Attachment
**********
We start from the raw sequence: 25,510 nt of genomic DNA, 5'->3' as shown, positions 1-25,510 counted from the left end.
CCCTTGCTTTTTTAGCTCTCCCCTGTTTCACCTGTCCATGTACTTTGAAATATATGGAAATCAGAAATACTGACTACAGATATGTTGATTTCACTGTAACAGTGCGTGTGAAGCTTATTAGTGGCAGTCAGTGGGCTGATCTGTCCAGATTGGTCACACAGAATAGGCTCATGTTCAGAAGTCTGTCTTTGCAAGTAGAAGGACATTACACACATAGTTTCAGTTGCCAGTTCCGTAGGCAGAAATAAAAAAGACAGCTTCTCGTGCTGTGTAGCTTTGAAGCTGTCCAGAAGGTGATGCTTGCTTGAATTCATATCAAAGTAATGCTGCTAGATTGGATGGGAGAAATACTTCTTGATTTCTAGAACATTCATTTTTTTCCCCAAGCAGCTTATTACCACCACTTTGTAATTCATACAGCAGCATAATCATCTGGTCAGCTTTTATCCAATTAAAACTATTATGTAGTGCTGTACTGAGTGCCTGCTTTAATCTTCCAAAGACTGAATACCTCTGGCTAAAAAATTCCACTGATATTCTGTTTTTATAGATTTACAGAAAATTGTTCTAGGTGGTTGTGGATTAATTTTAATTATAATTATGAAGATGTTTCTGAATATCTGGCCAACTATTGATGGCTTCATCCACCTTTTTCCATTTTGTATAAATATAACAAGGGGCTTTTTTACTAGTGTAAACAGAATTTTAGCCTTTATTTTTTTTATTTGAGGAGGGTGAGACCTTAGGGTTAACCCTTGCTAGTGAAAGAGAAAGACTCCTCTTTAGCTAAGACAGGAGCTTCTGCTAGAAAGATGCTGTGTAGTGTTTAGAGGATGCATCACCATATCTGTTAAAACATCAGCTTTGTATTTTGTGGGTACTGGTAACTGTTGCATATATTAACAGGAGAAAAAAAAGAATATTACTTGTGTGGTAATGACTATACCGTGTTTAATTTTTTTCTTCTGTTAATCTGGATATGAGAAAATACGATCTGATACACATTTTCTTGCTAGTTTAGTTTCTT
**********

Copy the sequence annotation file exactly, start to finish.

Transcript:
We start from the raw sequence: 25,510 nt of genomic DNA, 5'->3' as shown, positions 1-25,510 counted from the left end.
CCCTTGCTTTTTTAGCTCTCCCCTGTTTCACCTGTCCATGTACTTTGAAATATATGGAAATCAGAAATACTGACTACAGATATGTTGATTTCACTGTAACAGTGCGTGTGAAGCTTATTAGTGGCAGTCAGTGGGCTGATCTGTCCAGATTGGTCACACAGAATAGGCTCATGTTCAGAAGTCTGTCTTTGCAAGTAGAAGGACATTACACACATAGTTTCAGTTGCCAGTTCCGTAGGCAGAAATAAAAAAGACAGCTTCTCGTGCTGTGTAGCTTTGAAGCTGTCCAGAAGGTGATGCTTGCTTGAATTCATATCAAAGTAATGCTGCTAGATTGGATGGGAGAAATACTTCTTGATTTCTAGAACATTCATTTTTTTCCCCAAGCAGCTTATTACCACCACTTTGTAATTCATACAGCAGCATAATCATCTGGTCAGCTTTTATCCAATTAAAACTATTATGTAGTGCTGTACTGAGTGCCTGCTTTAATCTTCCAAAGACTGAATACCTCTGGCTAAAAAATTCCACTGATATTCTGTTTTTATAGATTTACAGAAAATTGTTCTAGGTGGTTGTGGATTAATTTTAATTATAATTATGAAGATGTTTCTGAATATCTGGCCAACTATTGATGGCTTCATCCACCTTTTTCCATTTTGTATAAATATAACAAGGGGCTTTTTTACTAGTGTAAACAGAATTTTAGCCTTTATTTTTTTTATTTGAGGAGGGTGAGACCTTAGGGTTAACCCTTGCTAGTGAAAGAGAAAGACTCCTCTTTAGCTAAGACAGGAGCTTCTGCTAGAAAGATGCTGTGTAGTGTTTAGAGGATGCATCACCATATCTGTTAAAACATCAGCTTTGTATTTTGTGGGTACTGGTAACTGTTGCATATATTAACAGGAGAAAAAAAAGAATATTACTTGTGTGGTAATGACTATACCGTGTTTAATTTTTTTCTTCTGTTAATCTGGATATGAGAAAATACGATCTGATACACATTTTCTTGCTAGTTTAGTTTCTT